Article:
Hui Po-keung, another trustee of the now-disbanded 612 Humanitarian Relief Fund, which helped arrested protesters pay for their legal and medical bills, was arrested at Hong Kong’s international airport on Tuesday.
Zen, a 90-year-old retired Catholic bishop who has long been an outspoken defender of human rights, democracy and civil liberties, Cantopop singer Denise Ho and barrister Margaret Ng were also arrested on the same charge.
Some reports said former pro-democracy lawmaker Cyd Ho, who is currently on remand awaiting trial in a different case, and who was also a trustee, would also likely face the same charge.
The national security police confirmed they had arrested two men and two women aged 45 to 90, on suspicion of “conspiracy to collude with foreign powers.”
Zen was released after several hours of questioning, the Hong Kong Free Press said via its Twitter account.
Its aim was to provide humanitarian relief in the form of funding for medical, psychological, legal and other necessary assistance to those injured or arrested during the police crackdown on the protest movement.
The fund disbanded in August 2021 because it no longer had access to a bank account because the Alliance for Democracy that had processed its funding had been suspended.
Both groups were later ordered to provide information to national security police on their sources of funding and their donors, under a draconian national security law imposed on Hong Kong by the ruling Chinese Communist Party (CCP) from July 1, 2020.
The U.K.-based rights group Hong Kong Watch said four trustees of the 612 Humanitarian Relief Fund had been arrested, naming Ng, Denise Ho, Cardinal Zen and Hui.
“We condemn the arrests of these activists whose supposed crime was funding legal aid for pro-democracy protesters back in 2019,” the group’s chief executive Benedict Rogers said in a statement on the group’s website.
“Today’s arrests signal beyond a doubt that Beijing intends to intensify its crackdown on basic rights and freedoms in Hong Kong,” the statement said. “We urge the international community to shine a light on this brutal crackdown and call for the immediate release of these activists.”
The Inter-Parliamentary Alliance on China (IPAC) also hit out at the arrests, which came days after pro-Beijing security hardliner John Lee was anointed leader of Hong Kong in a one-candidate election that analysts said erased most significant differences between the once free city and the Communist Party-run mainland.
“These arrests mark a new and deeply worrying phase in the crackdown upon what remains of Hong Kong’s civil society,” it said in a statement.
“John Lee, Hong Kong’s new chief executive, is posing a direct challenge to the international community and the autonomy promised to Hong Kong under international law,” IPAC said, calling for the immediate release of those arrested.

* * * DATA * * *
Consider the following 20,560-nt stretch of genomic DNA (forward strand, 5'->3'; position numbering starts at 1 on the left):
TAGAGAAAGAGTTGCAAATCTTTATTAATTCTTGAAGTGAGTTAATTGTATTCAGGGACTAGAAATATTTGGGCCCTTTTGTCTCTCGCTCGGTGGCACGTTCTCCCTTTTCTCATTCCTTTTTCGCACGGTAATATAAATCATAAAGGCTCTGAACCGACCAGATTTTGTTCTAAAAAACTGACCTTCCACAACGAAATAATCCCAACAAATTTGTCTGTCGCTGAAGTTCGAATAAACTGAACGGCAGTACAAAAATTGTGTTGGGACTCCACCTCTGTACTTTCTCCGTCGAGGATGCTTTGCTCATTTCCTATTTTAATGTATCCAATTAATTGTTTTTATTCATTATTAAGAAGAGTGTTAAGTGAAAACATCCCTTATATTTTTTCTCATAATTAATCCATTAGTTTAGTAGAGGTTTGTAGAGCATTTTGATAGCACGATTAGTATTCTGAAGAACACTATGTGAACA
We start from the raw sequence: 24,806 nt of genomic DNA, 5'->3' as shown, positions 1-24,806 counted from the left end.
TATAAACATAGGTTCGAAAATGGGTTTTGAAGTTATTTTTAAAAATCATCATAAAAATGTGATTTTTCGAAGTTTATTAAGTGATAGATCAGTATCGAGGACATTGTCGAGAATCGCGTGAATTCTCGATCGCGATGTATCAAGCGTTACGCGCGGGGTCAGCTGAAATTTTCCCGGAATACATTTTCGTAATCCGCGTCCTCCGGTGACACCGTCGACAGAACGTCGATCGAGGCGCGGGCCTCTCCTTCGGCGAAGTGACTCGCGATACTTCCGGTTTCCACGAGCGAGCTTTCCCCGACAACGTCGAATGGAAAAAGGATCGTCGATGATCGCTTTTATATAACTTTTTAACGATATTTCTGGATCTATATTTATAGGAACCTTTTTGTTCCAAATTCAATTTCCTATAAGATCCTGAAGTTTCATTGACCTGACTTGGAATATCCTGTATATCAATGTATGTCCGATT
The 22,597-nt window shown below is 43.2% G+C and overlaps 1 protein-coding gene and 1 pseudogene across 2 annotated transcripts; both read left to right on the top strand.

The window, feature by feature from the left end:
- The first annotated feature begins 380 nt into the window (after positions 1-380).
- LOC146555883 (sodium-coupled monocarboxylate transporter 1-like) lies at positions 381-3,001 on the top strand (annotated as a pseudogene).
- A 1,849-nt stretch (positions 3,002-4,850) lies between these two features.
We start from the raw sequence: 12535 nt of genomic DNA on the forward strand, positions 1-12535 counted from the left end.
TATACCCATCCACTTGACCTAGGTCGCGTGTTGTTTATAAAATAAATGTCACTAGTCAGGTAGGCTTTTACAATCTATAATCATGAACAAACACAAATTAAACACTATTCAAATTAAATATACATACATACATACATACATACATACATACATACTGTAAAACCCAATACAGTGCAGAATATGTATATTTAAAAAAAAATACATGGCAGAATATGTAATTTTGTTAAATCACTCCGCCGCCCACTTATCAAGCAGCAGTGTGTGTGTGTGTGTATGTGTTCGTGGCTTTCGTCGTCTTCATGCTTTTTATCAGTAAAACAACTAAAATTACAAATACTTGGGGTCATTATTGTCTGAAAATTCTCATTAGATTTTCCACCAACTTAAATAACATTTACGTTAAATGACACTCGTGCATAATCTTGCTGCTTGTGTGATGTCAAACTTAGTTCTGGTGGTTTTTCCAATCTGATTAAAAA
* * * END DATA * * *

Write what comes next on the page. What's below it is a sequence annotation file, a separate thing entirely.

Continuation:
“Mere words are no longer enough,” it said. “We also call upon our governments to impose targeted sanctions on John Lee, and others involved in these persecutions.”
New York-based Human Rights Watch (HRW) also called for the immediate release of those arrested, and for the charges against them to be dropped, China researcher Maya Wang said via her Twitter account.
Meanwhile, a U.S.-based rights group went ahead with the 2022 Human Rights Press Awards after they were canceled by the Hong Kong Foreign Correspondents’ Club (FCC), citing legal risks under the national security law.
“On #WorldPressFreedomDay, we declare that the freedom of the press will NOT be canceled,” Campaign for Hong Kong founder and president Simon Chu said via Twitter. “Help recognize journalists who told the truth courageously and those who can no longer report freely.”
Xi is a ‘pathetic coward’
“More than 170 journalists signed the petition, 25 are reportedly this years’ awardees & over 20 of us are the former winners of the Awards. We emailed the FCC on 29 April, 3 May and today,” a Twitter account called @lettertofcc said on May 10.
“I think we need to at least acknowledge that there are still journalists in Hong Kong who stick to their day-to-day reporting, and say that we stand with them, that we take note of them and their work, and thank them for that,” Yuen Chan, a senior lecturer on London’s City University journalism program, told RFA.
She said simply saying that press freedom was dead was too pessimistic an approach for people who are still working as journalists in the city.
Chu said that none of the journalists who showed up to receive awards at the May 10 ceremony were still working in Hong Kong, however.
“I would like to emphasize that we are holding this conference to fill the vacancy left by the organizers and record this year’s award-winning work,” Chu told the ceremony. “However, none of those willing to show up today are still in Hong Kong, plan to travel to Hong Kong, or have colleagues or family members in Hong Kong.”
The Hong Kong Free Press (HKFP) has reported that the FCC suspended the Human Rights Press Awards over concerns that several awardees this year worked at Stand News, a pro-democracy news outlet that was forced to close earlier this year after being investigated by the national security police.
Nine awards and commendations were handed out to former Stand journalists on May 10, although the number of entries had fallen sharply from previous years, organizers told the ceremony.
The FFC announced it was axing the prestigious Human Rights Press Awards in a statement to members last month.
“Over the last two years, journalists in Hong Kong have been operating under new ‘red lines’ on what is and is not permissible, but there remain significant areas of uncertainty and we do not wish unintentionally to violate the law,” Richburg said in the letter.
“Chairman Xi – the world’s most powerful dictator – is absolutely terrified of a 90-year old Catholic cardinal. Xi is a pathetic coward,” he said in a statement.
Translated and edited by Luisetta Mudie.